A Home Lab Basics: Part 1 – An automated ESXi installation

Over time almost every virtualisation specialist asks himself a simple question: ‘Do I need a home lab?’

In recent years, this topic has become more and more popular. Many top bloggers write at least once about their experience with building a home lab; some contribute more to the community providing scripted installs, OVA-templates for the nested virtualisation, and even drivers for unsupported devices.

There is plenty of choice in terms of hardware platforms and networking devices to build your lab (including Raspberry Pi), and the sky’s the limit.

My preference would be for the all-in-one solution, and the rest is done in the nested environment. It should be relatively compact and quiet, with minimum wired connections to the router – an ideal option for someone leaving in the apartment.

As a result of my research, I bought Lenovo P-series ThinkStation with two Intel Xeon CPUs and 80 GB of RAM a few years ago. Instead of using magnetic drives, I put in NVMe M.2 SSDs (used for the VMFS and vSAN datastores) and one USB flash drive for the ESXi boot partitions. A workstation has two onboard 1 Gbps network cards and I have added an additional quad-port 1 Gbps PCIe card to test different configurations (bonding, path-through, etc). All NICs are connected to the router which provides access to the home network and to the Internet.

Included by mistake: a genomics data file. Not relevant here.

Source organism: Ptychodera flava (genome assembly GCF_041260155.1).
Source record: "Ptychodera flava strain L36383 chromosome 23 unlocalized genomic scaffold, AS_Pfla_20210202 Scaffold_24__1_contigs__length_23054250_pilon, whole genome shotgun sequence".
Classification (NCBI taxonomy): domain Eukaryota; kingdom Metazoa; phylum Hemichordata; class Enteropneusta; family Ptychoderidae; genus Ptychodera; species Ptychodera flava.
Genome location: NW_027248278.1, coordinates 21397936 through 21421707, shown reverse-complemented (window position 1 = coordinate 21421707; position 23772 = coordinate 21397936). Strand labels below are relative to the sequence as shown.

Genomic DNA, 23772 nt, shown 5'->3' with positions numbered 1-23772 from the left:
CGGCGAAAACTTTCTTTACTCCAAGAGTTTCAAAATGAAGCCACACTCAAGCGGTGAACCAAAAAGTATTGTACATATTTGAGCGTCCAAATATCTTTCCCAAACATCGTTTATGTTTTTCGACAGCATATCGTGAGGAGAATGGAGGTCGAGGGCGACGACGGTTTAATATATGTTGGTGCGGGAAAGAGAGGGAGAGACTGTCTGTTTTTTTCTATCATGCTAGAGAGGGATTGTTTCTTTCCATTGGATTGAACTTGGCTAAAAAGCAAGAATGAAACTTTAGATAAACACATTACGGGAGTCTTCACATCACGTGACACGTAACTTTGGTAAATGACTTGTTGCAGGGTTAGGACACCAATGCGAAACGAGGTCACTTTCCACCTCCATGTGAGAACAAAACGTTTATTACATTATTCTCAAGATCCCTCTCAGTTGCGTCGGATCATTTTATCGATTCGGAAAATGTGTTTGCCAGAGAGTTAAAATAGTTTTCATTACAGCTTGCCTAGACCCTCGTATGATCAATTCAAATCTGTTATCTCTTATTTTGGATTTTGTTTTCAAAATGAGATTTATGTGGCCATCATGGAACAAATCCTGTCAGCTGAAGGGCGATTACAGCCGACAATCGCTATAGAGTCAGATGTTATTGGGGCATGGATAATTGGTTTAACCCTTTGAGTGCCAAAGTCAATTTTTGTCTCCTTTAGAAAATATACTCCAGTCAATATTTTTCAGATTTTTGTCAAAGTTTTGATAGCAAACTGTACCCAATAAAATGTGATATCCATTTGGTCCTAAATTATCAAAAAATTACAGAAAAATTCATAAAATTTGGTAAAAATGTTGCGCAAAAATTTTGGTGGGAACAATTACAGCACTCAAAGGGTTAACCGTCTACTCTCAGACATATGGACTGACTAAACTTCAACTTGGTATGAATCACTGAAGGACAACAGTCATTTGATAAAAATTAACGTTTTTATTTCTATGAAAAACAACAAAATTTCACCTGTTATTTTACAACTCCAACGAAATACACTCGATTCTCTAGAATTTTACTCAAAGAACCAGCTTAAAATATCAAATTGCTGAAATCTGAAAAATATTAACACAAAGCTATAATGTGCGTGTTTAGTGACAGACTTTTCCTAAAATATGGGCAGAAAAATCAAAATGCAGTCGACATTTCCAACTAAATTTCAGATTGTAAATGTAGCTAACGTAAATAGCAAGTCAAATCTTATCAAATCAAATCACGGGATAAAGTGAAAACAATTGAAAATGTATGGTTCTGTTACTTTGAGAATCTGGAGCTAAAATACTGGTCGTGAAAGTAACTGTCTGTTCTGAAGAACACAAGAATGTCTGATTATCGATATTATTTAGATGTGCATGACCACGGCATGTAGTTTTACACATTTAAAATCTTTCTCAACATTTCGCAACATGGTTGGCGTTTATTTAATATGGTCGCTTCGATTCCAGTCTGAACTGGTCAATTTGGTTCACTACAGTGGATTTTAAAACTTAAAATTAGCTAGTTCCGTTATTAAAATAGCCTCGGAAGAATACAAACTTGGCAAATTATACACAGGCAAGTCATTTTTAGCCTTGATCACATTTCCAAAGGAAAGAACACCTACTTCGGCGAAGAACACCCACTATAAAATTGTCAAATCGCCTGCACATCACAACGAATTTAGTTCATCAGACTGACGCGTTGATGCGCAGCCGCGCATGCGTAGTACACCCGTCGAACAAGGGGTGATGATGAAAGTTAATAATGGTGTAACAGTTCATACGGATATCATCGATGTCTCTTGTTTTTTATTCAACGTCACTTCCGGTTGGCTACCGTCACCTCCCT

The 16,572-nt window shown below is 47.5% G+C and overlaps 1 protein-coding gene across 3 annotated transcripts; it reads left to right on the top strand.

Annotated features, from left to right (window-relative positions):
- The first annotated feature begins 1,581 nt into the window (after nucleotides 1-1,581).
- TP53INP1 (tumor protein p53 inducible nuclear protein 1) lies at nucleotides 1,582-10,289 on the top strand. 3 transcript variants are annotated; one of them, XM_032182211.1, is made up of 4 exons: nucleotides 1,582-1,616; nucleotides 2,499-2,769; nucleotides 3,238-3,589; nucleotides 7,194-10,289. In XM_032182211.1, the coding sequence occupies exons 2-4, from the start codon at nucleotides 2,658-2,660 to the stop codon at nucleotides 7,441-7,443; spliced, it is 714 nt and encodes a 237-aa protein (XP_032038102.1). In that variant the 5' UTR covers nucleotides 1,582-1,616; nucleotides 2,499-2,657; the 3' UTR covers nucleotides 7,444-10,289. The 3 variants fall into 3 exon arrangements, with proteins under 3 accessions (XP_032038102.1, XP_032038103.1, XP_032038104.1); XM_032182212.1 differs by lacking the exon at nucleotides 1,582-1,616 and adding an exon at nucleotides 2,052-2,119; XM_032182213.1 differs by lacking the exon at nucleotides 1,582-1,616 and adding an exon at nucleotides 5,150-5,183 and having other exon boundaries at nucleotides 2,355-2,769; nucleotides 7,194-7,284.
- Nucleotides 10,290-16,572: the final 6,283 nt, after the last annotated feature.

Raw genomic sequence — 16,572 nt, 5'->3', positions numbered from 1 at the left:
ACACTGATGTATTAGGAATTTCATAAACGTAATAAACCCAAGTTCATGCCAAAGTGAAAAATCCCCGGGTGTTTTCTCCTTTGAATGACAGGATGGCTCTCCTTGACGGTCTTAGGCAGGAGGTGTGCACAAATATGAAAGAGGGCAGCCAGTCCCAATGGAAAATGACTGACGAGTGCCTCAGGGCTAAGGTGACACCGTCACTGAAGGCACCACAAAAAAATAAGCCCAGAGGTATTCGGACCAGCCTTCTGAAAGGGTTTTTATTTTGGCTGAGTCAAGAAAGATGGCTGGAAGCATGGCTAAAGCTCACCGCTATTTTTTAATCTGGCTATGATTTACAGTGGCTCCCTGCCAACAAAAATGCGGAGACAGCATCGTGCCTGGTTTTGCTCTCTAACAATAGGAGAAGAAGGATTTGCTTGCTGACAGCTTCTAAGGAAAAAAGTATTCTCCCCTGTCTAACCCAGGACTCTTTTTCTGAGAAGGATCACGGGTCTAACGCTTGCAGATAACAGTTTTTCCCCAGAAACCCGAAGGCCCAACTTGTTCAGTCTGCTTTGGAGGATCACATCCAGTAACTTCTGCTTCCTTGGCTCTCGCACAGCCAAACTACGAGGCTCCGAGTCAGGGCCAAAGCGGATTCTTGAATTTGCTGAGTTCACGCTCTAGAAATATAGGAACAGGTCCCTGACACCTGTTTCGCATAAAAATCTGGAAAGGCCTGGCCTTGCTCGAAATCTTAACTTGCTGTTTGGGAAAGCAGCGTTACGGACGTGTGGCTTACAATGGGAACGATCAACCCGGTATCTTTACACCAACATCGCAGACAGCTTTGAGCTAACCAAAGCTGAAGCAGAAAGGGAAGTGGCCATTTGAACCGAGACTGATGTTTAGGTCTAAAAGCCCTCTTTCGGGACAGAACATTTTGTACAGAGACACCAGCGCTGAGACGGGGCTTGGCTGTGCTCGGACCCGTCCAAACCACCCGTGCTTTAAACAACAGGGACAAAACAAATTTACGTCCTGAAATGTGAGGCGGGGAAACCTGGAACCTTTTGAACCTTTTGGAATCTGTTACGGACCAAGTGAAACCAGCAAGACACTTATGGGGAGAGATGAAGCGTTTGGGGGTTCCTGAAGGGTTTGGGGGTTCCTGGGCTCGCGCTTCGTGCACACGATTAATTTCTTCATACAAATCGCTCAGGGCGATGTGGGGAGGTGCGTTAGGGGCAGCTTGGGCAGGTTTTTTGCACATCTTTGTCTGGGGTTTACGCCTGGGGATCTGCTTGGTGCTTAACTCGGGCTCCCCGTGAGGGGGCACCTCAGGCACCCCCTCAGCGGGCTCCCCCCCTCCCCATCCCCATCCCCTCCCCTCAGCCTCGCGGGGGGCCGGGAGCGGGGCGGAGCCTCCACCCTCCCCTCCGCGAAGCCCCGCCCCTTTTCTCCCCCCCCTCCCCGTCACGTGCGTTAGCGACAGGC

This platform is sufficient for setting up the vSphere, vSAN, and vRealize Automation labs.

In a serious of articles, I am planning to show how to automate different parts of those labs. It all starts here with the scripted ESXi installation using a bootable USB flash drive.

To create a bootable media, we need to do the following steps: